For example, at a restaurant in the U.S. someone would ask “Here or to go?” Whereas here they ask “Eat in or take away?”
They also ask questions differently, with a tone of suspense or expectation at the end. It reminds of me of Spanish speaking missionaries who come home and ask questions using the same words of a statement but the manner of speaking makes it a question.
Instead of “Have you been happy here in London?” They say “You’ve been happy here in London, yeah?”
They also speak softly, Richard and a friend joked the other day about how he can always tell the British people from the South Africans on a conference call because the British are so hard to hear. A friend of mine at church told me that the best thing I could do to sound less American would just be to dial down my volume a bit. Easier said than done of course.
These are only a couple of things I picked up on so far and I’m sure there will be more. Here is a list the kids and I came up with of translations:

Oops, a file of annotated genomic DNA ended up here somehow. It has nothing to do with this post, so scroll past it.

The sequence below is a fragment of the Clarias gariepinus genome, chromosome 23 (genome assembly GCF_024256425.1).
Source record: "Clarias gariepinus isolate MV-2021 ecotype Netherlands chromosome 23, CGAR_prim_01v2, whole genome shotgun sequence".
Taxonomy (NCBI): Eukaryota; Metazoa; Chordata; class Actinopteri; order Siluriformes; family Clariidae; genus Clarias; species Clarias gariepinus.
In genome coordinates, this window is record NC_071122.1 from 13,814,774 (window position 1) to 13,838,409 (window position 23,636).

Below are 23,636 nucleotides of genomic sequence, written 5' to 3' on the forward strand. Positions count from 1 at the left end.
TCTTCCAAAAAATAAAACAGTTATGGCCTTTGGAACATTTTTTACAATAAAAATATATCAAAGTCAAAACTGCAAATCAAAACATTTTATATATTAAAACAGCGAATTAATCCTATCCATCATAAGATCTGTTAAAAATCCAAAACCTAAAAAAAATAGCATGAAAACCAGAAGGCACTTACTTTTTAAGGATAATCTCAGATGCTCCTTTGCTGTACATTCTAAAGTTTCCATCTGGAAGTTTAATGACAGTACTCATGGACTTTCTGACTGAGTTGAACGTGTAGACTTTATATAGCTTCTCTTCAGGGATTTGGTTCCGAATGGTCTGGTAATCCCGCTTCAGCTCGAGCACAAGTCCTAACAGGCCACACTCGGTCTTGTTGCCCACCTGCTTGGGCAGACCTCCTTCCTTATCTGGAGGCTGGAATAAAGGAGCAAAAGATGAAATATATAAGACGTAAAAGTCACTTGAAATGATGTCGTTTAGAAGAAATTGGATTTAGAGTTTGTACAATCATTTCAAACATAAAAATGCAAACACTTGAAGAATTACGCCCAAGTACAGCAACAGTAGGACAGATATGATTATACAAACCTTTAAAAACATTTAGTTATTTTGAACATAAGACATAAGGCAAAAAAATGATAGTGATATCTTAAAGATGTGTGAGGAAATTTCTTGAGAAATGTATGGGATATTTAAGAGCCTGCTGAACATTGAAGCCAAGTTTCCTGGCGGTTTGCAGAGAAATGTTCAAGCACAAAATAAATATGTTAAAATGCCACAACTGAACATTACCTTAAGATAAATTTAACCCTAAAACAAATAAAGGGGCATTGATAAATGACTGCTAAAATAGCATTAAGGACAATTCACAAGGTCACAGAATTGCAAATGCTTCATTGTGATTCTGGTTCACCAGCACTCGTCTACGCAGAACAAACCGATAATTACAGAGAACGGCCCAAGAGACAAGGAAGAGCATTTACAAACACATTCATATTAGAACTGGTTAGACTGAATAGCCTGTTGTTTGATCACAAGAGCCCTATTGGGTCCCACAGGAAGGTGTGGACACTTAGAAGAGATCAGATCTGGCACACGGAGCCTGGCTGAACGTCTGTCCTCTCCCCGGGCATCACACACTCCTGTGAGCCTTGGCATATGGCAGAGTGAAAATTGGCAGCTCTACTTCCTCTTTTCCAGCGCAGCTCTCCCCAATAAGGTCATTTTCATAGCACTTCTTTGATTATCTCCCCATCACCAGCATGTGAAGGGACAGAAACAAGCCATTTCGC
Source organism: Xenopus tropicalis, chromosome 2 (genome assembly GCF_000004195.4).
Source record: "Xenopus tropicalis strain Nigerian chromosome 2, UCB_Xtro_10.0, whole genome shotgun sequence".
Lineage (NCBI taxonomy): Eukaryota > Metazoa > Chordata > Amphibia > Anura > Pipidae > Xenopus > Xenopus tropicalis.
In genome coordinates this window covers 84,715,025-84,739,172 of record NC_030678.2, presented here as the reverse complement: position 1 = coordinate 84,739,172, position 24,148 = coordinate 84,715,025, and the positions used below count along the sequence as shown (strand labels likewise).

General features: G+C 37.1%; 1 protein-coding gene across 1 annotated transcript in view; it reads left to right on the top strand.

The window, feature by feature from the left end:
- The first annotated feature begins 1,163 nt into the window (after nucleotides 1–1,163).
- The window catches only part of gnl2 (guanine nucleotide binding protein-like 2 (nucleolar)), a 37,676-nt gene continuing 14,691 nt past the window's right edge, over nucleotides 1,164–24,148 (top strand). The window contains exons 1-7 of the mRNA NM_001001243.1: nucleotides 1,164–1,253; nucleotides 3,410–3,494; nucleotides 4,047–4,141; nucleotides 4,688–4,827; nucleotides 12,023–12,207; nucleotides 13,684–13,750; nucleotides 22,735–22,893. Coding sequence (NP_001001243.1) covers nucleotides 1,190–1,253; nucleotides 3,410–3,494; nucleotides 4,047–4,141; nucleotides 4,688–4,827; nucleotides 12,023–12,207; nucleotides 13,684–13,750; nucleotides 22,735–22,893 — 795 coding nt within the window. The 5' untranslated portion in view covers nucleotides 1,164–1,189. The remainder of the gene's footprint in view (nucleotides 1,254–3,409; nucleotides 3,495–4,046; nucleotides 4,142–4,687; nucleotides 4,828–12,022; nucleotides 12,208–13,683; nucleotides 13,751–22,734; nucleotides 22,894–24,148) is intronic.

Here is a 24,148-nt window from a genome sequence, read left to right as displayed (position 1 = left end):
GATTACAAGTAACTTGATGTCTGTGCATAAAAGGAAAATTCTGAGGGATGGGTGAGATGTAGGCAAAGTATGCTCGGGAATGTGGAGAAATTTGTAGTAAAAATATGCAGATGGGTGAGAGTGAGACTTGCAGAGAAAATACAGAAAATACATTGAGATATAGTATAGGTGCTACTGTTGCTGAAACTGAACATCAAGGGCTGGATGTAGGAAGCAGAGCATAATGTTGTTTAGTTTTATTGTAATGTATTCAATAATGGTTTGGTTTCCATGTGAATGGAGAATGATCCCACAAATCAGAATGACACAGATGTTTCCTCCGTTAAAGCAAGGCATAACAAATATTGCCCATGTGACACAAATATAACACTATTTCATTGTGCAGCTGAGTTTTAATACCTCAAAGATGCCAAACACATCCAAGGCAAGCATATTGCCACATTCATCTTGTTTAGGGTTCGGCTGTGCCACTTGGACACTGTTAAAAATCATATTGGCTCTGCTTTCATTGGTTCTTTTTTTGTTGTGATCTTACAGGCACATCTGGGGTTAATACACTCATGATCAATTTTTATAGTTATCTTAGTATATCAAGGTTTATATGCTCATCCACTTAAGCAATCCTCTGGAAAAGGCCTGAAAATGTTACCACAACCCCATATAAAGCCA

Bathroom: Toilet, Loo, WC
Stroller: Buggy, pushchair
Shopping cart: Trolley
Parking Lot: Car park
Popsicles: Ice lollies
Exit (verb): Alight
Exit (noun): Way out
I’m sure we’ll come up with more as time goes on.
In addition to British accents we encounter a lot of French, Nigerians, Portuguese and Brazilians, Irish, Scottish and South Africans. I’ve made it a personal challenge to sort through various accents and try to place them when I hear them. The easiest way to do this is to think of someone I know and compare their voices. For example, at church one of the speakers sounded a lot like Jo, our agent, and so I suspected he was from South Africa, and I was right! Scottish and Irish are pretty easy to place too because I can think of which Downton character they resemble most.
Does anyone have any experience with these sorts of lingual obstacles?